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Okay, we know how chemicals react with each other and how reactants react and produce new stuff called products in chemistry jargon. This must mean understanding chemical reactions is a piece of cake. Simply write … Read More
Okay, we know how chemicals react with each other and how reactants react and produce new stuff called products in chemistry jargon.
This must mean understanding chemical reactions is a piece of cake. Simply write the equation with reactants, draw an arrow and write products, right! Not quite! There’s a lot more to chemical reactions than meets the eye.
We call that “lot more” chemical equation balancing. Let’s bring in a little physics. You probably remember studying thermodynamics in your high school physics. Recall the 1st law of thermodynamics that states that energy is conserved in a closed system.
Law of conservation of energy is not involved in chemical reactions in our context but its extension, the law of conservation of mass is definitely involved.
This is why we have to balance a chemical equation very carefully, and ensure that all the mass in reactants is retained in products.
Balancing equations is usually straightforward but gets a little bit complicated when radioactive decay is involved. In that case, you have to consider factors like half life calculator as well.
If you do not balance the equation on paper, you can be rest assured that the reaction you wrote on your notebook doesn’t occur in nature.
So how do we go about balancing a chemical reaction? Let’s explore the steps involved in balancing our chemical equation in detail.
Now that we know how it’s done, let’s move to a practical example.
The 1st move is to focus on elements that only show up once on each side of the equation. In the above equation, both carbon and hydrogen fit this criteria.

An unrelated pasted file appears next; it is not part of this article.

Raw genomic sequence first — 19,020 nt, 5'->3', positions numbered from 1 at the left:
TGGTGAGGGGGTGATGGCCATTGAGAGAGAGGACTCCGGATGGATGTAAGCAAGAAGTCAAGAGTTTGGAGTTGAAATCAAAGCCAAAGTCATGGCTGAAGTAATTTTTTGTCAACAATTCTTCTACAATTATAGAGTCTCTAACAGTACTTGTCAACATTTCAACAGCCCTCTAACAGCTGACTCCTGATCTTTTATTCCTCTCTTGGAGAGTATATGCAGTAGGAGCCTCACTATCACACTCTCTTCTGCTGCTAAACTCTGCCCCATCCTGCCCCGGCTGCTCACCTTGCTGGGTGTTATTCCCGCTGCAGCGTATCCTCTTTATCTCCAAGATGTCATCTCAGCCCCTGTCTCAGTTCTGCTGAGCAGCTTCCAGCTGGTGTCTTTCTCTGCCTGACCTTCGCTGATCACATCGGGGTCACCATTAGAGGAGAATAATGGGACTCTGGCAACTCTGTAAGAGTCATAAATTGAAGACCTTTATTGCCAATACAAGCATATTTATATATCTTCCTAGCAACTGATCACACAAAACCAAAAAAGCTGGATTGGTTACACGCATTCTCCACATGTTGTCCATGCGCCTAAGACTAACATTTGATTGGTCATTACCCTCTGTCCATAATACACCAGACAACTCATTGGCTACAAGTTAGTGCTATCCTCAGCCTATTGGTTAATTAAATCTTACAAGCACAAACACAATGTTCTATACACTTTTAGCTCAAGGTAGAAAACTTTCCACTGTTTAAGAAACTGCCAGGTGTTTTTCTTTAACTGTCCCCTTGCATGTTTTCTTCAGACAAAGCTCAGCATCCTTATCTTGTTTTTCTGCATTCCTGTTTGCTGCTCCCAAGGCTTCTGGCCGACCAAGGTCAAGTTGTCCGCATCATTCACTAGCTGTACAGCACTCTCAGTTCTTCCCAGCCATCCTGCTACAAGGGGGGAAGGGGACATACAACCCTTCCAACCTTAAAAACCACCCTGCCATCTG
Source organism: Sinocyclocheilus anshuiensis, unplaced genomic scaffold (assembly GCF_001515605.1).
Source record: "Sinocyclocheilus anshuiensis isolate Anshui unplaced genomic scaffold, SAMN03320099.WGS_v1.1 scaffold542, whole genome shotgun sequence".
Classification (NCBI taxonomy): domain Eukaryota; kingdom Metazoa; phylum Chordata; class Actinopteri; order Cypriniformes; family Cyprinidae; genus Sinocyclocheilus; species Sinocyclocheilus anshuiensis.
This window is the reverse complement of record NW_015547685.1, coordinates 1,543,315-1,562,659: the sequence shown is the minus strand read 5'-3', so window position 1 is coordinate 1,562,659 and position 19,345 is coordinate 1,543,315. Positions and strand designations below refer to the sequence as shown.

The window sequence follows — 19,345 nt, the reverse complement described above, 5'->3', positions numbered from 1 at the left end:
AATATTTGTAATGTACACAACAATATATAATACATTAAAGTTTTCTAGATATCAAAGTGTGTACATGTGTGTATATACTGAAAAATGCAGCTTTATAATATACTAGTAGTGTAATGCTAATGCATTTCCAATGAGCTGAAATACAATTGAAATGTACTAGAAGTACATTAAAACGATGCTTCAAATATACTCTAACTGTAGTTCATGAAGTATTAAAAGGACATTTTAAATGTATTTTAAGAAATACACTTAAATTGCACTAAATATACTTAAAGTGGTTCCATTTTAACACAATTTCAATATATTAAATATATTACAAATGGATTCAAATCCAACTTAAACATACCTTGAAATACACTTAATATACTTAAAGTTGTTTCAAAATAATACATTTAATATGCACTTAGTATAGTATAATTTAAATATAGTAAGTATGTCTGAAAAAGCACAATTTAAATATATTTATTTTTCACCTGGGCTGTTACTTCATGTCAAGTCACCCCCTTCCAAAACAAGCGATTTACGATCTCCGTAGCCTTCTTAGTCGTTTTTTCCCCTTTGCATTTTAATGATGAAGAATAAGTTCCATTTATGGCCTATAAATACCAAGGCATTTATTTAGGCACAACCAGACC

So, let’s start with the carbon. There’s only one carbon atom on the left side, but 6 on the right side. So what we do is we add a coefficient of 6 on the carbon-containing molecule on the left side. Then we get,
Now, let’s have a look at hydrogen. There are 2 hydrogen atoms on the left side and 12 on the right hand side. So, we add a coefficient of 6 on the hydrogen-containing molecule on the left side. then,
6CO2 + 6H2O = C6H12O6 + O2
Now, it is time we had a look at the oxygen. There are a18 total oxygen molecules on the left side (6×2 + 6×1). On the right however, there are only 8 oxygen molecules.
Now, we are left with 2 options to even out the right side of the equation: We can either multiply C6H12O6 or O2 by a coefficient.
Bear in mind though that if we alter C6H12O6, the coefficients for everything else on the left side of the equation will also have to be changed, because we’d be altering the number of carbon and hydrogen atoms.
To avert this, it generally is handy to only alter the molecule composing of the fewest elements; in this case, the O2. So, we could add a coefficient of 6 to the O2 on the right. Our final answer would then be:
6CO2 + 6H2O = C6H12O6 + 6O2
And so, the equation is perfectly balanced.